Last year, the nation’s biggest cable company, Comcast, tried to buy the second-largest, Time Warner Cable.
Consumers, public interest groups and businesses rallied against the proposed deal, pointing out that the mega-merger would stifle competition, particularly for new streaming video services provided over the Internet.
Fortunately, regulators heeded those concerns and Comcast gave up the idea.
But rather than take the lesson that America simply does not want or need cable giants dominating the future of the Internet, a new set of cable giants is trying to merge and, if successful, could threaten consumers in Dallas-Fort Worth and nationwide.
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This time, the deal would combine Charter Communications, Time Warner Cable and Bright House Networks to create a cable-and-broadband colossus serving more than one in three cable pay-TV homes, almost one-third of high-speed-broadband homes and dominating the country’s largest and most important geographic markets, including Dallas-Fort Worth.
This new “mega cable” company would be the only option for high-speed broadband choice for two-thirds of its subscribers.
Charter, together with Comcast, would be a dangerous duopoly controlling a majority of high-speed broadband connections in the country.
This would give the companies the incentive and ability to work together to reduce competition from new online streaming services, limit access to independent programming and raise prices.
The fate of streaming services like Amazon, Hulu and Sling TV would lie in the hands of the very cable giants most threatened by the emergence of this new competitive choice.
Charter and Comcast could easily use their market power to make it harder for those streaming services to compete.
For example, the cable giants could force programmers to deny streaming services access to their most valuable programming.
Both Charter and Comcast would control the set-top box their customers use to access video on their TVs, and they could use that control to limit viewers’ ability to access online video services.
Charter would also enjoy increased bargaining power over programming fees, allowing it to severely undercut smaller cable companies or new entrant video services, threatening their viability and limiting the delivery of broadband service to rural America.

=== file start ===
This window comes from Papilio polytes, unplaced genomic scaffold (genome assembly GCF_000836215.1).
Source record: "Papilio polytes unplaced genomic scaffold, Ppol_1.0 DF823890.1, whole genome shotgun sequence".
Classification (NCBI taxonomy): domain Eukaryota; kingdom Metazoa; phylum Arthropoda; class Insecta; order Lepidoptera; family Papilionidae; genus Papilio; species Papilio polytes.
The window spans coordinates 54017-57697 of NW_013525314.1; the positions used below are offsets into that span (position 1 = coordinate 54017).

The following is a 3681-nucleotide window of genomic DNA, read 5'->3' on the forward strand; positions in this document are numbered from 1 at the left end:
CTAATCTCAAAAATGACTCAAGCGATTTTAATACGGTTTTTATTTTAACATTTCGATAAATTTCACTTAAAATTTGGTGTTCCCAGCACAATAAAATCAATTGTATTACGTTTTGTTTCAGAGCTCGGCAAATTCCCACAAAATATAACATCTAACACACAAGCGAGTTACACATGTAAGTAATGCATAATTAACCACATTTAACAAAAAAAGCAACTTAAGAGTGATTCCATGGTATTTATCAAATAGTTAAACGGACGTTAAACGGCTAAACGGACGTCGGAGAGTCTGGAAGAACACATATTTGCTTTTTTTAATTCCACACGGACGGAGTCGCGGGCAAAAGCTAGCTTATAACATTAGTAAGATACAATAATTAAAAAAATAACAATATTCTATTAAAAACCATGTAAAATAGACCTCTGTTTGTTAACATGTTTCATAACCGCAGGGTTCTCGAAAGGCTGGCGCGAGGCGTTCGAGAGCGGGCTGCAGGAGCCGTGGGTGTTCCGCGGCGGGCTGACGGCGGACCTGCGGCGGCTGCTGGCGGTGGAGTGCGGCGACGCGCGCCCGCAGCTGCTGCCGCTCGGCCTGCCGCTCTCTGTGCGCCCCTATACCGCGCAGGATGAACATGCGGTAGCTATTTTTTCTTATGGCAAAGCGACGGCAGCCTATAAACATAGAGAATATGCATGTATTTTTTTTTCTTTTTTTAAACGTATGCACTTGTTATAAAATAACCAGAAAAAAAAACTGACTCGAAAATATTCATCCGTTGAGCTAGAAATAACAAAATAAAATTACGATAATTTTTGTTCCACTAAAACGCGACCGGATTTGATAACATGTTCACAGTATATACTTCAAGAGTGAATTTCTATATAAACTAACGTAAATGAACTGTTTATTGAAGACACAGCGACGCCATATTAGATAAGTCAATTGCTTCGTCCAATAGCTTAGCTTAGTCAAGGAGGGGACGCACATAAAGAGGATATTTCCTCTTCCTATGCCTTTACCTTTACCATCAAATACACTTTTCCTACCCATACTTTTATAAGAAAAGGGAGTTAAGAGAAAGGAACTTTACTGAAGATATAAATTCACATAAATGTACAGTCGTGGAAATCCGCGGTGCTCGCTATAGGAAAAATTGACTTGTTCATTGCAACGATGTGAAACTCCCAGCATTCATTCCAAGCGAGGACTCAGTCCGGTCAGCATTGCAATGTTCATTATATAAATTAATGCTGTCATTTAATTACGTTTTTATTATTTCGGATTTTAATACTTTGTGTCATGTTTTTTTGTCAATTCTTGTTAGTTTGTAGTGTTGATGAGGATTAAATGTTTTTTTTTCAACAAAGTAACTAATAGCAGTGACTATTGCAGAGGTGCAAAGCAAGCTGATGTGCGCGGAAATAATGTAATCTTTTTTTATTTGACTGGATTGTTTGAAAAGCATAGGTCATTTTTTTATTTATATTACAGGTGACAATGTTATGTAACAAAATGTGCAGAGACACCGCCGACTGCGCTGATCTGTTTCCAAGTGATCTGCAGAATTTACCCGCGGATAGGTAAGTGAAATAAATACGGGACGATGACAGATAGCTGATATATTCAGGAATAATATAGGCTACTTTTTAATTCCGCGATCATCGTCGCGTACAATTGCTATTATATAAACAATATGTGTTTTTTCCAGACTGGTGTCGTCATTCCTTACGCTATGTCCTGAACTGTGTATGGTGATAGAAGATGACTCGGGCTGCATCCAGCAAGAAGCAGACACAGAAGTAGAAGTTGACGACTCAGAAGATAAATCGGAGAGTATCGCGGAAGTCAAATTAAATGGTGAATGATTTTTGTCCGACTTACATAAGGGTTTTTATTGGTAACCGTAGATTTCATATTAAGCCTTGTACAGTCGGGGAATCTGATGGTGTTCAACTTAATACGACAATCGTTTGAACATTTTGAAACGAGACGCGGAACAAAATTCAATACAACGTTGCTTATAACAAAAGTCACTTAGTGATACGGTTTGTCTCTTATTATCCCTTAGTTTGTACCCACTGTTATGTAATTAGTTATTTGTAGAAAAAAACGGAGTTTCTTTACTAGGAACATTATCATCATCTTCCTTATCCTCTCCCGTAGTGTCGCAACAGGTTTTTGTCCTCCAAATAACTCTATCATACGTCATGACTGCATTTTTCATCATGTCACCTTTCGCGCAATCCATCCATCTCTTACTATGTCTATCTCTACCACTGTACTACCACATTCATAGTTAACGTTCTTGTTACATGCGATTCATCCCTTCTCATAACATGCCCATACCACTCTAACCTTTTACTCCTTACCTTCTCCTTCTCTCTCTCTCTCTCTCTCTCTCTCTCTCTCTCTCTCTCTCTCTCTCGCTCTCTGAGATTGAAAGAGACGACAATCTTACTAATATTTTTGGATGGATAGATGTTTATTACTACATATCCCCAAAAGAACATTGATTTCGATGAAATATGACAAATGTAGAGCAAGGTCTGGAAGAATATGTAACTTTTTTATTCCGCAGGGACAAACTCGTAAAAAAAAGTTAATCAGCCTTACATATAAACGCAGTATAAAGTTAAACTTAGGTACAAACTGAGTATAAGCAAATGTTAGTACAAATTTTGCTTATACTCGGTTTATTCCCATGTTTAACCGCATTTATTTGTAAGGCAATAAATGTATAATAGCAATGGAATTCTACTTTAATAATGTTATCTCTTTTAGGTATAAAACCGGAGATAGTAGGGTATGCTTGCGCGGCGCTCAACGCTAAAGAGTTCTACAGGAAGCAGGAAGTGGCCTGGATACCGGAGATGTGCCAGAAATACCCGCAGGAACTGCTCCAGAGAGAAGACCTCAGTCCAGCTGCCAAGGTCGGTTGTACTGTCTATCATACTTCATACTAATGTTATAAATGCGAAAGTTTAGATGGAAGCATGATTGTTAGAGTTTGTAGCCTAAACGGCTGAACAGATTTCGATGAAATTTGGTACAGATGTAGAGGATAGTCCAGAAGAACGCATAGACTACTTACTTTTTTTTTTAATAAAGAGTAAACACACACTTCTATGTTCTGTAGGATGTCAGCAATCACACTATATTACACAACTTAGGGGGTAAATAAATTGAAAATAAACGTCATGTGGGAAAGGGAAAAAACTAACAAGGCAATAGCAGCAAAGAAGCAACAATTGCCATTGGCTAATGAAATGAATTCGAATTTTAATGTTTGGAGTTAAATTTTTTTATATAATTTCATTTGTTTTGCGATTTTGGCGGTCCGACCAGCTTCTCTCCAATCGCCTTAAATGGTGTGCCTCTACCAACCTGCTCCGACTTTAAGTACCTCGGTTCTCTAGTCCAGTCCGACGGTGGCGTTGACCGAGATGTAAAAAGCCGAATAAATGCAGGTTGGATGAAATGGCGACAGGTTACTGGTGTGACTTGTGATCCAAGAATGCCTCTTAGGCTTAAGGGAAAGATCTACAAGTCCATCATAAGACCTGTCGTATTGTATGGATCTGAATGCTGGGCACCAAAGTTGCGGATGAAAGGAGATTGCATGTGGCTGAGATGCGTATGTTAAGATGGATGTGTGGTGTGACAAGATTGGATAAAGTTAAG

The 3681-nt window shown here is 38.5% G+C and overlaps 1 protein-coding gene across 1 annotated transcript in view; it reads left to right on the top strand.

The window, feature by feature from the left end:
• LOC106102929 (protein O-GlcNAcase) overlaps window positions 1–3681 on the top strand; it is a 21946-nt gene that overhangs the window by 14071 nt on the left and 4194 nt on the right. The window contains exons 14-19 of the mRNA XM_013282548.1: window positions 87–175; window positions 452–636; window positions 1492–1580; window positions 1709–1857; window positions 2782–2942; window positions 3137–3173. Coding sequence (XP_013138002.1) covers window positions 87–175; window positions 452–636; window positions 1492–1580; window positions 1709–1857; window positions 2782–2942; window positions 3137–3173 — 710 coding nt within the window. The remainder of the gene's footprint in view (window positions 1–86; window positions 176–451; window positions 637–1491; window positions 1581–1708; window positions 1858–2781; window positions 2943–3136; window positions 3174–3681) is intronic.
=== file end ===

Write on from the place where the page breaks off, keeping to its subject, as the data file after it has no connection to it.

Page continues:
Ultimately, this would serve to inhibit growth and innovation among small or emerging entities, limit access to new or alternative cable services and dramatically reduce the volume and diversity of content available to consumers.
Finally, ongoing price hikes and poor customer service for cable subscribers in Dallas-Fort Worth could result if this deal goes through.
If the deal is completed, Charter will take on $27 billion in new debt, or $1,142 in debt for each customer.
The company will have every incentive to cut costs by further degrading customer service, limiting investments in its services and raising prices.
The good news is that opposition to the merger is growing, and it is still under review at the Department of Justice and the Federal Communications Commission.
On Feb. 17, Senate Antitrust Committee Chairman Mike Lee, R-Utah, and senior Democrat Amy Klobuchar, D-Minn., sent a letter to federal regulators urging them to ensure the merger “[does] not impede new, developing options for consumers to receive video content or undermine independent programmers’ ability to access consumers.”
Just one day later, a coalition of public interest groups delivered more than 300,000 public comments to the FCC, asking it to reject the proposed transaction.
In the coming weeks it will be crucial for consumers in Dallas-Fort Worth and elsewhere to echo these concerns to ensure that regulators prevent the harms posed by this merger.
John Bergmayer is a senior staff attorney with Public Knowledge, which is a member of the Stop Mega Cable Coalition.